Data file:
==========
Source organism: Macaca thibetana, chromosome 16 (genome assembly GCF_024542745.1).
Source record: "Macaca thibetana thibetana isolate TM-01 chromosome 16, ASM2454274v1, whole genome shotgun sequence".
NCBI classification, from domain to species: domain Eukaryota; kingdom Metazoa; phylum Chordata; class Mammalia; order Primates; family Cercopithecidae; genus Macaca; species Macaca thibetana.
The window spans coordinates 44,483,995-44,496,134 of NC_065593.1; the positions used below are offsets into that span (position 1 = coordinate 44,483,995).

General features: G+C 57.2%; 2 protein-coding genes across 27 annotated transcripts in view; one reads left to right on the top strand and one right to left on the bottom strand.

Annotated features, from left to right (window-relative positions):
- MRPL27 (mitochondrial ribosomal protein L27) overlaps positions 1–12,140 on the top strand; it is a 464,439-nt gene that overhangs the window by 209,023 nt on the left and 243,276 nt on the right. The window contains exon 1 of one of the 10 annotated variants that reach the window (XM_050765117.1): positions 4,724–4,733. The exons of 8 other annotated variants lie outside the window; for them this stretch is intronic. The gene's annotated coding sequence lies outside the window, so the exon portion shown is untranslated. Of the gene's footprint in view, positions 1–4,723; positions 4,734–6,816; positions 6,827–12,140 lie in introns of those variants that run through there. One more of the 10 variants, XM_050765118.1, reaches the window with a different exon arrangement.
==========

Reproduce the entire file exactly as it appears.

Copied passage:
Source organism: Macaca thibetana, chromosome 16 (genome assembly GCF_024542745.1).
Source record: "Macaca thibetana thibetana isolate TM-01 chromosome 16, ASM2454274v1, whole genome shotgun sequence".
NCBI classification, from domain to species: domain Eukaryota; kingdom Metazoa; phylum Chordata; class Mammalia; order Primates; family Cercopithecidae; genus Macaca; species Macaca thibetana.
The window spans coordinates 44,483,995-44,496,134 of NC_065593.1; the positions used below are offsets into that span (position 1 = coordinate 44,483,995).

General features: G+C 57.2%; 2 protein-coding genes across 27 annotated transcripts in view; one reads left to right on the top strand and one right to left on the bottom strand.

Annotated features, from left to right (window-relative positions):
- MRPL27 (mitochondrial ribosomal protein L27) overlaps positions 1–12,140 on the top strand; it is a 464,439-nt gene that overhangs the window by 209,023 nt on the left and 243,276 nt on the right. The window contains exon 1 of one of the 10 annotated variants that reach the window (XM_050765117.1): positions 4,724–4,733. The exons of 8 other annotated variants lie outside the window; for them this stretch is intronic. The gene's annotated coding sequence lies outside the window, so the exon portion shown is untranslated. Of the gene's footprint in view, positions 1–4,723; positions 4,734–6,816; positions 6,827–12,140 lie in introns of those variants that run through there. One more of the 10 variants, XM_050765118.1, reaches the window with a different exon arrangement.